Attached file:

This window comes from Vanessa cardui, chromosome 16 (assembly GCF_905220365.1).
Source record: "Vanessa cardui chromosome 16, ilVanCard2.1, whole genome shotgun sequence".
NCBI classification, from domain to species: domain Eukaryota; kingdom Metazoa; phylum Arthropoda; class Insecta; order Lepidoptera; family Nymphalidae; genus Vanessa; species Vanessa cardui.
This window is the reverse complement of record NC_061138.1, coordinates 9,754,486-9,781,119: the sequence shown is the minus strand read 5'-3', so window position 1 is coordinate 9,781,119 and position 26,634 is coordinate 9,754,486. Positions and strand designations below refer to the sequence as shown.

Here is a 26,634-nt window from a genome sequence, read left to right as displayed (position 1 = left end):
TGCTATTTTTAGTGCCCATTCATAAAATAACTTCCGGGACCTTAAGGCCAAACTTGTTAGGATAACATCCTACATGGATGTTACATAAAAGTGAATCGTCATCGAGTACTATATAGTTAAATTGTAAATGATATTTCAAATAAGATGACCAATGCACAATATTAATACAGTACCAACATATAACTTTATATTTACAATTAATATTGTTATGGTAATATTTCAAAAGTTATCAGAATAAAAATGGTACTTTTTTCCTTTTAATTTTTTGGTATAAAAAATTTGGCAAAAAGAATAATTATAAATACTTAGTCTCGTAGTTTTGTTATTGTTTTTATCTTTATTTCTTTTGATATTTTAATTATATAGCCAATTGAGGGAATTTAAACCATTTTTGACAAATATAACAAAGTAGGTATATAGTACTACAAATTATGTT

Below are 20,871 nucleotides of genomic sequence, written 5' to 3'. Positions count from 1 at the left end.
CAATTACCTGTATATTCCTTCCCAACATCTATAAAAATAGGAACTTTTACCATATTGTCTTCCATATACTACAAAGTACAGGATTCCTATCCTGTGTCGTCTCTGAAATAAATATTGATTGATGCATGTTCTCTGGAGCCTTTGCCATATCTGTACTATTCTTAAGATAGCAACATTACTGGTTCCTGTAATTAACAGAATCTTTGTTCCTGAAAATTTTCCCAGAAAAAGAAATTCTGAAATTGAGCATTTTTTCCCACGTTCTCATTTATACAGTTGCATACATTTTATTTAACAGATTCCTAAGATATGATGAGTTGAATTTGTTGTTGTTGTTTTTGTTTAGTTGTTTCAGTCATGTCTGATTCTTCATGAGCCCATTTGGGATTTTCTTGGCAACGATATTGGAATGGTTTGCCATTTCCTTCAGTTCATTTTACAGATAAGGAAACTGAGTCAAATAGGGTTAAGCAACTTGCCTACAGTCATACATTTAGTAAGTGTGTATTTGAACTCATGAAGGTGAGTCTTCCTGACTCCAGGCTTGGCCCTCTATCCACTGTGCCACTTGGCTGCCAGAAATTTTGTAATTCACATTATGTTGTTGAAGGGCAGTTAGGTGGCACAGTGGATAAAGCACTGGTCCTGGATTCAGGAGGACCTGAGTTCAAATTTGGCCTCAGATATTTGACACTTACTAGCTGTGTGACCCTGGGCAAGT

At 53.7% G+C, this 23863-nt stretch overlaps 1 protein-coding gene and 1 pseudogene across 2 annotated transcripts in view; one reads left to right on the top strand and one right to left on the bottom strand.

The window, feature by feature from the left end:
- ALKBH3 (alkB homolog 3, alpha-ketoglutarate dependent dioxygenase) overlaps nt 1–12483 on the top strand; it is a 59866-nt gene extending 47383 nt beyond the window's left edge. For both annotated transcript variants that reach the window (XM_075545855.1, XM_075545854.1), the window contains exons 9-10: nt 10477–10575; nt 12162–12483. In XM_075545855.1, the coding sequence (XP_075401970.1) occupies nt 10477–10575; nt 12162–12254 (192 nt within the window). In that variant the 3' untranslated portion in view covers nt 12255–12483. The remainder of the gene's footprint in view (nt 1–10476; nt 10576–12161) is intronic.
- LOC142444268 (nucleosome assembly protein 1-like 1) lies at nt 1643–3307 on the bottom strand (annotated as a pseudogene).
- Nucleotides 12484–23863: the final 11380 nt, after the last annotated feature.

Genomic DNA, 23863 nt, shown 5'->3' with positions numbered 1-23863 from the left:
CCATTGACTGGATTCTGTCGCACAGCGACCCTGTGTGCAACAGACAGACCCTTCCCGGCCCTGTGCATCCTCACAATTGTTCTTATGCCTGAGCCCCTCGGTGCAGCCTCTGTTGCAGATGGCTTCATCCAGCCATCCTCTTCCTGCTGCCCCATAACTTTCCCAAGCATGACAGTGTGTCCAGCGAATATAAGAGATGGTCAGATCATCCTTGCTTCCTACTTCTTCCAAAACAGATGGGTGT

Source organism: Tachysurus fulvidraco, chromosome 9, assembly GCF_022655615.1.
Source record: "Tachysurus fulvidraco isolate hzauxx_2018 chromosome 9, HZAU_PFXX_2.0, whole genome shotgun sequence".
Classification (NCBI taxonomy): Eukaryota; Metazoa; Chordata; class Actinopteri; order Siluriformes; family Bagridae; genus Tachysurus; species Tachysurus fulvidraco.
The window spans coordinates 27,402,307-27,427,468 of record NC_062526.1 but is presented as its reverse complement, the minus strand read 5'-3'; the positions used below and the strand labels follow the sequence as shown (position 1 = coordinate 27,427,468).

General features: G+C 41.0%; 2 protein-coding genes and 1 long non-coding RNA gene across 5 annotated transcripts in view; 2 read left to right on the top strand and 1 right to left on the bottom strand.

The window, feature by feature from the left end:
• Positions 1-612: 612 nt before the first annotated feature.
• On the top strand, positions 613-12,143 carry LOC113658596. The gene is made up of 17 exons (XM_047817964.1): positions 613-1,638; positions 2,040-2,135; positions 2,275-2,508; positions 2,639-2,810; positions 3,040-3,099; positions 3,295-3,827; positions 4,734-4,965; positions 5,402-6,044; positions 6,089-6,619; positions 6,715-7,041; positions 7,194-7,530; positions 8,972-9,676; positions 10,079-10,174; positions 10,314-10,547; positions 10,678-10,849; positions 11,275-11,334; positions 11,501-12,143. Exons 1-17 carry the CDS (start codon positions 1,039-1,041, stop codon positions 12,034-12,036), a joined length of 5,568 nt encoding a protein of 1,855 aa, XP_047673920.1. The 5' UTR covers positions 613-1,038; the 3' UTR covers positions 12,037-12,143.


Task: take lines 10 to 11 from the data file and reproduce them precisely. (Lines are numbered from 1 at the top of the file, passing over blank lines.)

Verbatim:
The window, feature by feature from the left end:
- ALKBH3 (alkB homolog 3, alpha-ketoglutarate dependent dioxygenase) overlaps nt 1–12483 on the top strand; it is a 59866-nt gene extending 47383 nt beyond the window's left edge. For both annotated transcript variants that reach the window (XM_075545855.1, XM_075545854.1), the window contains exons 9-10: nt 10477–10575; nt 12162–12483. In XM_075545855.1, the coding sequence (XP_075401970.1) occupies nt 10477–10575; nt 12162–12254 (192 nt within the window). In that variant the 3' untranslated portion in view covers nt 12255–12483. The remainder of the gene's footprint in view (nt 1–10476; nt 10576–12161) is intronic.